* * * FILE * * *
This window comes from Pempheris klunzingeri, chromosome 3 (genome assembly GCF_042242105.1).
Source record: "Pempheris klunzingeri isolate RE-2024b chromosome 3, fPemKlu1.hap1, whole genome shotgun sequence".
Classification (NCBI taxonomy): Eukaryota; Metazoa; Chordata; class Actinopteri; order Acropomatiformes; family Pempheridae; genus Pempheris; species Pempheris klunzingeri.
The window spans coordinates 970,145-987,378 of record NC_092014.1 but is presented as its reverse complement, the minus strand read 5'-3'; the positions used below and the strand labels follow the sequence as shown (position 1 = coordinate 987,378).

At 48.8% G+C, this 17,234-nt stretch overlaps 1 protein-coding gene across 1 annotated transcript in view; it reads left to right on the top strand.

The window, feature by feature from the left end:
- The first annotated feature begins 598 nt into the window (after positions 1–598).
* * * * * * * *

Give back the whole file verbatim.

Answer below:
This window comes from Pempheris klunzingeri, chromosome 3 (genome assembly GCF_042242105.1).
Source record: "Pempheris klunzingeri isolate RE-2024b chromosome 3, fPemKlu1.hap1, whole genome shotgun sequence".
Classification (NCBI taxonomy): Eukaryota; Metazoa; Chordata; class Actinopteri; order Acropomatiformes; family Pempheridae; genus Pempheris; species Pempheris klunzingeri.
The window spans coordinates 970,145-987,378 of record NC_092014.1 but is presented as its reverse complement, the minus strand read 5'-3'; the positions used below and the strand labels follow the sequence as shown (position 1 = coordinate 987,378).

At 48.8% G+C, this 17,234-nt stretch overlaps 1 protein-coding gene across 1 annotated transcript in view; it reads left to right on the top strand.

The window, feature by feature from the left end:
- The first annotated feature begins 598 nt into the window (after positions 1–598).